Revitalizing the Gowanus Canal

One of Brooklyn’s major environmental cleanup sites is finally getting some attention.

The City of New York’s Department of Environmental Protection (DEP) is in the midst of rebuilding the Gowanus Canal’s wastewater pumping station at the north end of the waterway. The station pulls fresh water from Buttermilk Channel, near Governor’s Island, into the closed-ended canal in order to circulate water.

“It’s basically a toilet tank for the Gowanus,” said Butler Street landlord Rick Rehak, 41. Rehak owns a building next door to the pumping station site, and says he’ll be glad when construction is finished. “When it’s all done, it’ll be great — in the meantime, it’s a train wreck,” he said.

The sponge park concept uses landscape planning to slow, retain, and filter water runoff into the canal. (Illustration: dlandstudio)

The pumping station project coincides with another city initiative for the area, the Gowanus Canal Sponge Park. Envisioned by dlandstudio as a way to beautify the canal while reducing contaminated runoff, the work is set to be completed in spring 2012, according to the Carroll Gardens Patch.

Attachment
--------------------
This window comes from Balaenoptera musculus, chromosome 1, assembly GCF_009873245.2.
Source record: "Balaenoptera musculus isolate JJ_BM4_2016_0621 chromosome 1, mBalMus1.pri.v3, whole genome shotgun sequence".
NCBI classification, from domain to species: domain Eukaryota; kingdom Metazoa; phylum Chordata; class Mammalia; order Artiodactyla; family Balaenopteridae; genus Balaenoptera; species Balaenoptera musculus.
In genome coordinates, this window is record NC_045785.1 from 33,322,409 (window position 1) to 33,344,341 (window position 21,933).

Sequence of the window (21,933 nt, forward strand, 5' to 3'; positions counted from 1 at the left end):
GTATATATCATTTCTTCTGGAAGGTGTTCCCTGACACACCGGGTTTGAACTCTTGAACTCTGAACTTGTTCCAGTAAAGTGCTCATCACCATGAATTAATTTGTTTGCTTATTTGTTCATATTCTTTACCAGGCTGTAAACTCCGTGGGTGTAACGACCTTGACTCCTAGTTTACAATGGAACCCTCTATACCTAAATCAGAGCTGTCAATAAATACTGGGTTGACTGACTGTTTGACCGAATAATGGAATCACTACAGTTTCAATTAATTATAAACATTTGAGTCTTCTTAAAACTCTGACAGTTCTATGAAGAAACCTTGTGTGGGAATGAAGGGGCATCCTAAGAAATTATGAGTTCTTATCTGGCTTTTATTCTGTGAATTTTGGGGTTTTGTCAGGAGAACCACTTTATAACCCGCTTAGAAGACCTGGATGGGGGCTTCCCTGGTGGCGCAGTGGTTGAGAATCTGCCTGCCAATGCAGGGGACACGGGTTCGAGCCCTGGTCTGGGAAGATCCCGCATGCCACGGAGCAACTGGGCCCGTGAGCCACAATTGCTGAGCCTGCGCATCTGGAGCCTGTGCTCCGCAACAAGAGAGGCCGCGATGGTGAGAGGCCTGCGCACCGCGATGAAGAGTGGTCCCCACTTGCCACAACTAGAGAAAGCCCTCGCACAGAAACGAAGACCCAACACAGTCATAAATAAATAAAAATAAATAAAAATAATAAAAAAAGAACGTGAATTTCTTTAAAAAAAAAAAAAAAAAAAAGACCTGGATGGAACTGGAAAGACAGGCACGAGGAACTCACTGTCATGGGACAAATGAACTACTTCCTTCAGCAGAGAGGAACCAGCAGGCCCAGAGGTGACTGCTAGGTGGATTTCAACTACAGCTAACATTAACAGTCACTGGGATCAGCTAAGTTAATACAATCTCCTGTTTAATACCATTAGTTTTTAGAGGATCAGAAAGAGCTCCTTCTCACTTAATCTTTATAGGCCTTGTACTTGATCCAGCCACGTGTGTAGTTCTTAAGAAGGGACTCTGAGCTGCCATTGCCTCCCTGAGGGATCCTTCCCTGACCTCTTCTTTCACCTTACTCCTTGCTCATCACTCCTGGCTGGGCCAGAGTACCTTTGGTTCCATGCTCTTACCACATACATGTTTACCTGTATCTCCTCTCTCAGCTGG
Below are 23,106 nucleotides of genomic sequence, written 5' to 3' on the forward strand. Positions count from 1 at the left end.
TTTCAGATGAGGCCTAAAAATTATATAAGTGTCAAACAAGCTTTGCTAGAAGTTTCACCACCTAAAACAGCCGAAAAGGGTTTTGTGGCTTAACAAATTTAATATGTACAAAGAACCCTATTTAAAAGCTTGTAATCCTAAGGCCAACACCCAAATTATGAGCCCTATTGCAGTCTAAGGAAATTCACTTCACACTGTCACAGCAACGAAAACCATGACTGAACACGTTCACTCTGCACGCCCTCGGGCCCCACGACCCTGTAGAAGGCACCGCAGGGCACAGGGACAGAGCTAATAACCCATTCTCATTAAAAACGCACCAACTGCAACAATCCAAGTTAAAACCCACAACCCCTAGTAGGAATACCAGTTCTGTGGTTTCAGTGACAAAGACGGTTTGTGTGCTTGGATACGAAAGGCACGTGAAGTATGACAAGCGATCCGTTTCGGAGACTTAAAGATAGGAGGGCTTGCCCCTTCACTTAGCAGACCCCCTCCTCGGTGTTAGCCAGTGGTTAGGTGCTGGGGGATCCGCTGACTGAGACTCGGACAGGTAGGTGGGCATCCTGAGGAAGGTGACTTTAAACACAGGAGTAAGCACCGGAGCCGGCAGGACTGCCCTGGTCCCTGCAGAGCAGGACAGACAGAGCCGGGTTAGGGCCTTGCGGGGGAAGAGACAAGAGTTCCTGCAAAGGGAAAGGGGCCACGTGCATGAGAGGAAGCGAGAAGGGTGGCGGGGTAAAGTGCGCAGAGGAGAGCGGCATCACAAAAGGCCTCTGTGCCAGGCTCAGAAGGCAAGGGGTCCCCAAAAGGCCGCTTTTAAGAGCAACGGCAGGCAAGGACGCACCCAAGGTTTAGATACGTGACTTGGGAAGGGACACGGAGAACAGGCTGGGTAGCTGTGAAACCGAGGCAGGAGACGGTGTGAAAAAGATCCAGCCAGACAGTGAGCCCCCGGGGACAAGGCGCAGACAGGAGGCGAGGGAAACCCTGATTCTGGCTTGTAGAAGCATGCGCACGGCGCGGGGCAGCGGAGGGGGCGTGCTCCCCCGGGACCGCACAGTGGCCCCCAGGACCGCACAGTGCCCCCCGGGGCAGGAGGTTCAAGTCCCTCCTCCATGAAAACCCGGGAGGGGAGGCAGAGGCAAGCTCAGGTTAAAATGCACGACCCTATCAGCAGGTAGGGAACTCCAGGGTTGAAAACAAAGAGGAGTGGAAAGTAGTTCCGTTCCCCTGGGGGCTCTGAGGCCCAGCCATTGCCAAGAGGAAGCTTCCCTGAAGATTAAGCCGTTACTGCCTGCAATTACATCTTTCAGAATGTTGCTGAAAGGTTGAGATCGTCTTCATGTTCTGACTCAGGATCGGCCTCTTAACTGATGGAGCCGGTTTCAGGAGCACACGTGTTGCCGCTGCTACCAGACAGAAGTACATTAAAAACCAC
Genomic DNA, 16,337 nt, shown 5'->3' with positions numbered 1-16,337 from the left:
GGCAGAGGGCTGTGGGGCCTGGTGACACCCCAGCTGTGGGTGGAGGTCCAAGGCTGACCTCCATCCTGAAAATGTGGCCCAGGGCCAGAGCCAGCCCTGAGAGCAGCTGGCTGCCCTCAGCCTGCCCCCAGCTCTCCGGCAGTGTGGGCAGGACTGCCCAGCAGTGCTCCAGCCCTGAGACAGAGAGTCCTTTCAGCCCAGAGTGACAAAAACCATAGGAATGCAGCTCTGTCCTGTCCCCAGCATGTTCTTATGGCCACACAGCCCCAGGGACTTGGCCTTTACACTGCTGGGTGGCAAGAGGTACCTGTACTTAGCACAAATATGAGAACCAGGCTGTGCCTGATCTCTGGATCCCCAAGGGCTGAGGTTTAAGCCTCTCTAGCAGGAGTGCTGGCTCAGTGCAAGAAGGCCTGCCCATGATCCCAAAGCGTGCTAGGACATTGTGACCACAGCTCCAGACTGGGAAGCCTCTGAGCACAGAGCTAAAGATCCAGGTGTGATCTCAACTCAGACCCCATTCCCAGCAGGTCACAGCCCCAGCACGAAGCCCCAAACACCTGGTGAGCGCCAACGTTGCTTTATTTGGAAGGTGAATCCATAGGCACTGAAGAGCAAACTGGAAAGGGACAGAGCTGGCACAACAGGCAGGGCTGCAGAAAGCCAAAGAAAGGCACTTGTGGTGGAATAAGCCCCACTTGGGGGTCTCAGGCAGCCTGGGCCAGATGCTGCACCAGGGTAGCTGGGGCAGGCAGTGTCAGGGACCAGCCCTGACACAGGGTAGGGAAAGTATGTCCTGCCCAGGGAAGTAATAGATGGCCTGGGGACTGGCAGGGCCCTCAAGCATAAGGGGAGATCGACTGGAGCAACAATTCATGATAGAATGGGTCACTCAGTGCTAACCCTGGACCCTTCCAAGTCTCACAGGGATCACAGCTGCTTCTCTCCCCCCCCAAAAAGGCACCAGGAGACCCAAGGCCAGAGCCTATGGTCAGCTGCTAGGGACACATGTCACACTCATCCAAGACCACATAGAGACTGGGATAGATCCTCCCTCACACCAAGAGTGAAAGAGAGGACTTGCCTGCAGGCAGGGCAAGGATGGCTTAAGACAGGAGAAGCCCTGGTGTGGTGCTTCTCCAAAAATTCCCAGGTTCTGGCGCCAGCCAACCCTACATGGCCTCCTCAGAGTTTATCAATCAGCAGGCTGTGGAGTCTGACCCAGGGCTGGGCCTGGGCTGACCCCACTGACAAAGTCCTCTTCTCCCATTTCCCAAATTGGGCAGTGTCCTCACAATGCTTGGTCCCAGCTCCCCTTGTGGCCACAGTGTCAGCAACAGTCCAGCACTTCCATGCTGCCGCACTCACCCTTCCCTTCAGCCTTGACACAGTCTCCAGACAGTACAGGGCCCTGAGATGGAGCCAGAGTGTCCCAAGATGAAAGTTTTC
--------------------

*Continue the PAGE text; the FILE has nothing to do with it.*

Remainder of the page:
The Federal Environmental Protection Agency (EPA) designated the 7,500 foot long Gowanus as a federal Superfund cleanup site in 2010, according to the New York Daily News, though little work has been done to remediate over 100 years of pollution in the waterway. The EPA has identified at least nine companies that are ultimately responsible for cleaning up former industrial sites along the canal, as well as the waterway itself, which contains PCBs, coal tar wastes, heavy metals and volatile organics, according to agency documents.

Here is a slideshow of the canal in its current, unimproved state.

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